Tuesday, February 20, 2018

Saucy Sawson & Company sizzle at Kickshaw

Vanessa Sawson and Mary Dilworth

From this critic's perspective, it's the little things that matter. And it's how those little things are discovered, played with and delivered by director Suzi Regan and her trio of terrific actors that lift Kickshaw Theatre's production of "Or," by Liz Duffy Adams into the realm of fine comedy.

It starts with the script. Rather than simply overloading the audience with tons of vital information about the story's time and place through a head-spinning monologue or two, Adams sprinkles short and entertaining bursts of meaningful historical references into various parts of the dialogue through which the audience ascertains the important facts it needs to understand the story moving forward: It takes place in London during the reign of King Charles II; recent wars, the Great Plague and Great Fire have taken their toll on the citizenry; and society is throwing off the shackles placed upon it by the Puritans.

At the same time, Adams is also acquainting the audience with the story's colorful protagonist. Although from a historical perspective not much is known about Aphra Behn's first 27 years of existence - and what little is known is subject to debate, likely the result of deliberate misdirection on the part of Behn herself - what's clear is this: What a fascinating life she lived throughout her remaining 21 years! Likely born in 1640, history remembers her best as a libertine poet and "one of the first prolific, high-profile female dramatists in Britain."

But she was also a spy on behalf of King Charles II, and it's a direct result of that risky (and for her, a not very fruitful) occupation that Adams' script opens with Behn in debtor's prison, caused by the high cost of living the job entailed and the likely lack of payment and reimbursement from the King for those very same services.

Although already a poet, Behn - who claimed to be a widow, although that too may have been a purposeful misdirection -  latched onto the idea that her best route to support herself would be to write for the theater, which in 1660 was experiencing a revival under the King. (Let's just say the prior rulers, the Puritans, were no fans of this evil art form and had shut it down.)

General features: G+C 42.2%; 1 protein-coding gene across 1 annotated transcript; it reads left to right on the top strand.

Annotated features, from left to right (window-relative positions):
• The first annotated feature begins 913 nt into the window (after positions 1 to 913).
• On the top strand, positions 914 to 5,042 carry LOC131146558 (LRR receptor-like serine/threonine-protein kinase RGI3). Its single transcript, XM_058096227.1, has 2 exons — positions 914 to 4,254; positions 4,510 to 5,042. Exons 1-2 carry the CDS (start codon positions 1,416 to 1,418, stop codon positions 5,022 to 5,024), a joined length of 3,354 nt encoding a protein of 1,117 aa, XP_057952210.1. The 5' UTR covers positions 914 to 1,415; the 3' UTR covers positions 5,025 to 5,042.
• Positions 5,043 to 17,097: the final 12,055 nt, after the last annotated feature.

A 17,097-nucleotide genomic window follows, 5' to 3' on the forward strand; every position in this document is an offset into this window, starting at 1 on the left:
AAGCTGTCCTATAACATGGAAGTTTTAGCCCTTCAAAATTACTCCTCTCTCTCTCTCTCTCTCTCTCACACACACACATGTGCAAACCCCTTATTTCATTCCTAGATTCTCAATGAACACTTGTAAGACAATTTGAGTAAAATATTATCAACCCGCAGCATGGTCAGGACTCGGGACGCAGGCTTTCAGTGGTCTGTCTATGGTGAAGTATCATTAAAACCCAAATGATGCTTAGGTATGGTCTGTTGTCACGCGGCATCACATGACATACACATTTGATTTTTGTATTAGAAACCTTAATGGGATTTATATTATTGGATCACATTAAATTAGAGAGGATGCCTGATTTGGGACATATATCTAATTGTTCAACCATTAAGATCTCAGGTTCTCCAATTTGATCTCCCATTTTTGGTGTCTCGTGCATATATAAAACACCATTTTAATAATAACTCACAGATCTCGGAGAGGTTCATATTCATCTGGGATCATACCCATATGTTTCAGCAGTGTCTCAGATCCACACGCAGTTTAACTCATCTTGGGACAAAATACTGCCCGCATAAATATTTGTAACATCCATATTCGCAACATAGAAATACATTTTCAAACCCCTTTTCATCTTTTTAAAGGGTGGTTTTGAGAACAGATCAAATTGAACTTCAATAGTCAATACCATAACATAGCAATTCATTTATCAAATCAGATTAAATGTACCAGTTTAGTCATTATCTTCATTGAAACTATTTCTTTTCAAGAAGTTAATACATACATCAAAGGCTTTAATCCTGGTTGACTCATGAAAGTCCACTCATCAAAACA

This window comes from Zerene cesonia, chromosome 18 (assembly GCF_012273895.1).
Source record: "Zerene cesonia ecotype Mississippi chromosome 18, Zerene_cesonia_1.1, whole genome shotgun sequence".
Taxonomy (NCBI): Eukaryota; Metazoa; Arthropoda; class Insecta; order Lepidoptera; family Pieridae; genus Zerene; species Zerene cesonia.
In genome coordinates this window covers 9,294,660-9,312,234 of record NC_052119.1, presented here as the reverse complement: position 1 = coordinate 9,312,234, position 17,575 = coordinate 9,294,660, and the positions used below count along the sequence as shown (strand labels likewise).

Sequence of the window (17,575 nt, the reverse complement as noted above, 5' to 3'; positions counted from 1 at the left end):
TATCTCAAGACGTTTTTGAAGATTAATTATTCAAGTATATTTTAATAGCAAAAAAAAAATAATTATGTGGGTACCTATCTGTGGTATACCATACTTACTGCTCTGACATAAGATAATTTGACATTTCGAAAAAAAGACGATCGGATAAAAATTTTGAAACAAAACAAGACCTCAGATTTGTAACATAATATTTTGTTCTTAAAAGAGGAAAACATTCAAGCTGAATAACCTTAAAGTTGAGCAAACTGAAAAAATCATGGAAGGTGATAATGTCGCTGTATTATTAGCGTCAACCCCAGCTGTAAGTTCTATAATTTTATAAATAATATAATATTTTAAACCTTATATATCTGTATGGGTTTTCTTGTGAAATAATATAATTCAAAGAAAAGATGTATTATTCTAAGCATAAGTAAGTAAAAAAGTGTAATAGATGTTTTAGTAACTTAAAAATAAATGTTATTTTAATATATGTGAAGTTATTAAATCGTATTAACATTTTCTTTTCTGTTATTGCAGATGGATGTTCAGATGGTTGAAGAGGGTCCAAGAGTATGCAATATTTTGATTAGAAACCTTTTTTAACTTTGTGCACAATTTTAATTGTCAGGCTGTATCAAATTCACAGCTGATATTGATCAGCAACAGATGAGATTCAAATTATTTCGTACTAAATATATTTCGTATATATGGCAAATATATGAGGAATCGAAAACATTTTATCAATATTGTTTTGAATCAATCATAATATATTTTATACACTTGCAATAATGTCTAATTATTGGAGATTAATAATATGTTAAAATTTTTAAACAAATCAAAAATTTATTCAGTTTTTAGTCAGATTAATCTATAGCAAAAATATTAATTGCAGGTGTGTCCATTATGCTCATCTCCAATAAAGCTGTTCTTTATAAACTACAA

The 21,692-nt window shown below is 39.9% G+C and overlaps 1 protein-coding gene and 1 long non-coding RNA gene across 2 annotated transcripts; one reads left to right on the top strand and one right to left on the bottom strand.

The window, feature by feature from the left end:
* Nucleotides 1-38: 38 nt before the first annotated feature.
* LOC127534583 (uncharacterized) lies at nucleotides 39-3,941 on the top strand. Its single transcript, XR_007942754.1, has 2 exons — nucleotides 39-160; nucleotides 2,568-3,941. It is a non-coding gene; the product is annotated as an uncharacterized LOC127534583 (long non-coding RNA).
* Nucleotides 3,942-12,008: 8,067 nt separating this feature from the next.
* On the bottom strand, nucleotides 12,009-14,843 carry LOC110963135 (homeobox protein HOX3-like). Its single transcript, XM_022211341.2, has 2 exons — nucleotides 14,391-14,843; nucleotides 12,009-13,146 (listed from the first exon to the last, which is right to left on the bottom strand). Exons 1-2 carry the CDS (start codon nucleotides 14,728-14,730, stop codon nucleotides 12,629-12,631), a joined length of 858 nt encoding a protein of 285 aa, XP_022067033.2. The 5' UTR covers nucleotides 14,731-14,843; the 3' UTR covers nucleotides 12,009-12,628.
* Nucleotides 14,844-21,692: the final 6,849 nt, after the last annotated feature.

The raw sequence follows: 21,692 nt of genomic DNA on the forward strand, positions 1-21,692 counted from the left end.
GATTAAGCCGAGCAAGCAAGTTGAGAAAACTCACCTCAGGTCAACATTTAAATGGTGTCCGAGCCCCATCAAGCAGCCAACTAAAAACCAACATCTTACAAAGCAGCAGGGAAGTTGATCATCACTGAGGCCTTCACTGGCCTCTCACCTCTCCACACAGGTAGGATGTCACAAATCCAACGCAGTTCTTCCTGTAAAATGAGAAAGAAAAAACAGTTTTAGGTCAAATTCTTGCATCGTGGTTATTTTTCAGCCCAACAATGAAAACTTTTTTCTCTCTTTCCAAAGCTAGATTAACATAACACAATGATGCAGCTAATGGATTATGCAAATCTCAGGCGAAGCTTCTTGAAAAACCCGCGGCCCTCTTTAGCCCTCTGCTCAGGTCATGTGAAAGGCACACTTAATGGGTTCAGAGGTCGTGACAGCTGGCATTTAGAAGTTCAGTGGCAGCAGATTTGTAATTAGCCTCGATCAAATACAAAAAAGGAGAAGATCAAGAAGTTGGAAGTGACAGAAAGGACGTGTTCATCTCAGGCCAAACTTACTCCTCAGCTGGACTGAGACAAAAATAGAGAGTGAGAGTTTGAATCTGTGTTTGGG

However, there was one significant roadblock: Play writing was a male-only occupation at the time. But since women had ideas, too - a novel concept back then - she saw no reason why she couldn't break into that exclusive club. Especially if she had a significant backer.

Therein enters the king. Literally.

But since this is a Restoration comedy, complications quickly arise that might find her not only in the arms of several different lovers in short order, but back at her old job as well!

A witty, well-researched script, "Or," is filled with sparkling and insightful dialogue, well-developed characters, an intriguing plot and an interesting linkage to the hippy-era of the 1960s (which explains the seemingly odd, but actually rather clever choice of pre-show music by Quintessa Gallinat).

It also serves plenty of red meat to creative directors such as Regan to pull out all the artistic chops they can muster to bring this colorful, sensual tale to life. A six-time Wilde Award nominee and two-time winner for directing (Panache at Williamston Theatre and the memorable Who's Afraid of Virginia Woolfe at Performance Network), Regan again proves why she is one of the gems of the theater, as her careful eye, long-honed instincts and ability to work with actors on interpreting complicated material are all apparent throughout the entire performance.